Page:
The Confessions of Nat Turner by William Styron
In 1967, William Styron’s The Confessions of Nat Turner, a fictional account of the Southampton slave uprising of 1831, became FrontPage news. While the book received the Pulitzer Prize, the attempts of a white writer to imagine the thoughts of the most famous slave insurrectionist brought Styron immediate and bitter criticism. Black critics, in particular, charged that Styron imposed baseless sexual and psychological motivations upon Turner.
In the author’s note, Styron refers to Nat Turner simply as Nat (Mandel 144). Is this familiarity by the author part of intuitive white condescension and adherence to southern racial etiquette? Is this reference and the entire book an unconscious attempt to keep Nat Turner in his place – to emasculate him? Would the novelist expect Nat Turner to address him as Mr. Styron? Perhaps no one can ever know the answers to these questions. Yet, they are raised to indicate the potentially profound difficulties that are inherent in Styron’s undertaking.
Styron may be guilty of projecting on to Nat Turner many of the classical white stereotypical notions about black people (Sievers 117). Some novelist is not suggesting that Styron intentionally wished to malign the character and historical significance of Nat Turner. However, through his imaginations he unwittingly has selected the types of psychological material which appear to emasculate and degrade Nat Turner and his people (Bryer & Hatem 86). In so doing, the author must accept the responsibility for whatever part his book will play in perpetuating the racist myths of the white society. Since this book has been dubbed an historical novel many of the readers will accept the author’s freedom of imagination as fact. Thus, the psychological impact on the American public of this widely publicized literacy work will be considerable.
The Confessions of Nat Turner seems to reveal some obvious and some subtle manifestations of white racist attitudes.
First, almost all of the important and influential persons in the protagonist’s early developmental years were white. Even Nat Turner’s mother is given a secondary and insignificant role (Andrews et al. 108). Instead, those who are portrayed as being most crucial are Miss Nell, Miss Emmeline, and Marse Samuel. All the people he seemed to worship were white. Were there no influential or worthy black people in his life? From the standpoint of current psychological theory one would expect that whatever greatness and strength of character Nat Turner possessed would stem primarily from his early rearing with his mother and father. Yet, the wonderings of Styron’s mind seem to focus mainly on his relations with white people. Is this because of a commonly held racist view that a Negro who achieves must be primarily doing so because of his associations with whites? This somewhat disguised theme of white is right can be seen in other basic aspects of The Confessions.
Nat Turner as a literary character seems to be quite white (Paris 241). His speech sounds more like Styron’s than of a heroic black slave of nineteenth-century America. In fact, in many places the writer’s imagination seems to run wild. For example, here is Styron’s Nat Turner as he waits on a deserted plantation,
Now, looking down at the shops and barns and cabins and distant fields, I was no longer the grinning black boy in velvet pantaloons; for a fleeting moment instead I owned all, and so exercised the privilege of ownership by unlacing my fly and pissing loudly on the same worn stone where dainty tiptoeing feet had gained the veranda steps a short three years before. What a strange, demented ecstasy, how white I was, what wicked joy. (232)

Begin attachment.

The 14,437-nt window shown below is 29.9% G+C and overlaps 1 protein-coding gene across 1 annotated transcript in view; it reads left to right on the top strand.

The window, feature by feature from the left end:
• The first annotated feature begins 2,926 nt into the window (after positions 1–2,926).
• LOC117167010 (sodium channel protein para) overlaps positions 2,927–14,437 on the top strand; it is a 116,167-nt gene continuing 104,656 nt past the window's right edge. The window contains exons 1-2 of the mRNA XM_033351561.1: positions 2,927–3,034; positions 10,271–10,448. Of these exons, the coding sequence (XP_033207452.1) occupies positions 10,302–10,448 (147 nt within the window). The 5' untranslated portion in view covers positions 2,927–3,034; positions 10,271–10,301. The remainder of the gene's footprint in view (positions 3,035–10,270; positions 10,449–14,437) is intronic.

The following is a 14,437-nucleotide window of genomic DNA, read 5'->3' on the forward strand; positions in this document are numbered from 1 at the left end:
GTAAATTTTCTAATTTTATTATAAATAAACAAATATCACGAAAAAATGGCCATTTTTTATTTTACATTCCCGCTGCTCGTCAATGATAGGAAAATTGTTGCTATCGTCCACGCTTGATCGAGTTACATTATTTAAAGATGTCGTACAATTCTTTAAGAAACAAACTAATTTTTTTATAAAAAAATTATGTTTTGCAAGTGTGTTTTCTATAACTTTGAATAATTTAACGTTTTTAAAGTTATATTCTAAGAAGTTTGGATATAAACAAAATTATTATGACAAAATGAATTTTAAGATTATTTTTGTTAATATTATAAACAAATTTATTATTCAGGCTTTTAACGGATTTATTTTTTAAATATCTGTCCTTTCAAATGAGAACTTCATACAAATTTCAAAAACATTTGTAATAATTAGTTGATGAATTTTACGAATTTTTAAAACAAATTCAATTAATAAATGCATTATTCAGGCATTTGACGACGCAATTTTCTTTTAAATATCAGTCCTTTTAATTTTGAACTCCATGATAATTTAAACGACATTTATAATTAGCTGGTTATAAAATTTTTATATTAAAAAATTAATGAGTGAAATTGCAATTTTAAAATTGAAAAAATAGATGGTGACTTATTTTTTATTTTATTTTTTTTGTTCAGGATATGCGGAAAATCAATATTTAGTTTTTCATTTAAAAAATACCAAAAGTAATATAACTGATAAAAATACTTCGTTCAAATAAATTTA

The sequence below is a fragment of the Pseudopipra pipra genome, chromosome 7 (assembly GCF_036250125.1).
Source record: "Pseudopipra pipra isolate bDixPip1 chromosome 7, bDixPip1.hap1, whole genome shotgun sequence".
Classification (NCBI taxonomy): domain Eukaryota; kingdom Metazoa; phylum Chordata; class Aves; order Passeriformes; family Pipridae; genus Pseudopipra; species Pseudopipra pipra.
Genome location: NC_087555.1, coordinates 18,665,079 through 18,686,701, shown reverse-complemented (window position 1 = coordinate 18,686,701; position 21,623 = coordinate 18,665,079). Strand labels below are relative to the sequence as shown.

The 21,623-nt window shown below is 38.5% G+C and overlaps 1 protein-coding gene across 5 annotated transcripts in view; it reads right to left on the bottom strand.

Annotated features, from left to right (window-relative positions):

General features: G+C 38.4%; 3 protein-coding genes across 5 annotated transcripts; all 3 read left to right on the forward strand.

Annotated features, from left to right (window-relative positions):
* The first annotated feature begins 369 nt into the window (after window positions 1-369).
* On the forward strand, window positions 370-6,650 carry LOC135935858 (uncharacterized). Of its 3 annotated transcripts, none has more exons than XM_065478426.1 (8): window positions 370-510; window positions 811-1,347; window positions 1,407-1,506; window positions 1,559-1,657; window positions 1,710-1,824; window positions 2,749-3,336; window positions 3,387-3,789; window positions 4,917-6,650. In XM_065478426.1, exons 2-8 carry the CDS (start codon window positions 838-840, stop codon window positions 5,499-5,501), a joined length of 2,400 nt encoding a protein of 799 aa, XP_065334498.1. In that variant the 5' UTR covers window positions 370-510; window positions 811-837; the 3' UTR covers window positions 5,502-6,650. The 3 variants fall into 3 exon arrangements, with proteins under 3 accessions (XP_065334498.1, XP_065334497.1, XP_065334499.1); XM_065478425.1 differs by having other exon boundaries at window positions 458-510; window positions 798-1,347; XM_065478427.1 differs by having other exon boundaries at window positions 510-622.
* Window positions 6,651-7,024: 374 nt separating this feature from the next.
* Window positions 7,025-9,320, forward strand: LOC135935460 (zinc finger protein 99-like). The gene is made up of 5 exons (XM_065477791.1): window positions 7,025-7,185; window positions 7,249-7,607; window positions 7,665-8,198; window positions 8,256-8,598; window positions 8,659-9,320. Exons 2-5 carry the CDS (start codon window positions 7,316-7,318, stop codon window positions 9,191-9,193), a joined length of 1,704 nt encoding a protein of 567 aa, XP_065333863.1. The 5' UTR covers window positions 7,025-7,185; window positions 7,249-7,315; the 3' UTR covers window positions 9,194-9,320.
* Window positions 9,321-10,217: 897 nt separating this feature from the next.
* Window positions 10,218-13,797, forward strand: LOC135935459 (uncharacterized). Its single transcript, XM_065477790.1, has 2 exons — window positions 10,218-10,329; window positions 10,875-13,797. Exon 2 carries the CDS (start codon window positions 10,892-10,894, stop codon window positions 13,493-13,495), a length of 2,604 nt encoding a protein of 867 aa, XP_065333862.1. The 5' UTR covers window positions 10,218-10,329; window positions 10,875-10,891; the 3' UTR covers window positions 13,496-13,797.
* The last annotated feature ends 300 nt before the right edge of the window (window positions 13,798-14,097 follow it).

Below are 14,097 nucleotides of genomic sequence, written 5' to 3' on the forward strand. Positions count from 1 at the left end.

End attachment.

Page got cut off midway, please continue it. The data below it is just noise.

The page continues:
Is this really American black protagonist speaking, or is American witnessing some sort of vicarious and prurient joy which Styron experiences by projecting this type of imagery into the mind of Nat Turner?
American hero is also portrayed as a house nigger possessing the full range of currently popular and usually overgeneralized feelings of self-hatred, anti-Negro attitudes and a desire to be white which psychiatrists tell them plague black people in a racist culture. However, Nat Turner was a unique and great individual (Pearce 37). It could be that what really distinguished him was the fact that he was not indoctrinated with the psyche of a house nigger. It is just as reasonable, from a psychological viewpoint, to speculate that he did not hate his blackness and that it was self-love that made him a revolutionist revolting against the abominable institution of slavery. There is certainly little in the original confessions of logical role of a house nigger or Uncle Tom. In his book Contempt and Pity Michael Scott says, “Styron’s reconstruction of events is an example of the stereotyped belief that black people rebel primarily because of an unfulfilled psychological need to be white and not because of a sense of their own inner dignity” (175). This notion is the self-flattery of the oppressor who cannot imagine that a black man could want to be anything unless it is an emulation of him. And, it follows naturally that if the black man cannot be like the white man then he must certainly yearn for the white woman with an erotic-religious fervor which implies that salvation itself must lie in her loins. This idea is another major psychological theme of The Confessions. Styron presents a Caucasian stereotype of the black man’s innermost desires, which is to sexually possess a white woman. This is what the white racists have been telling the black man for centuries.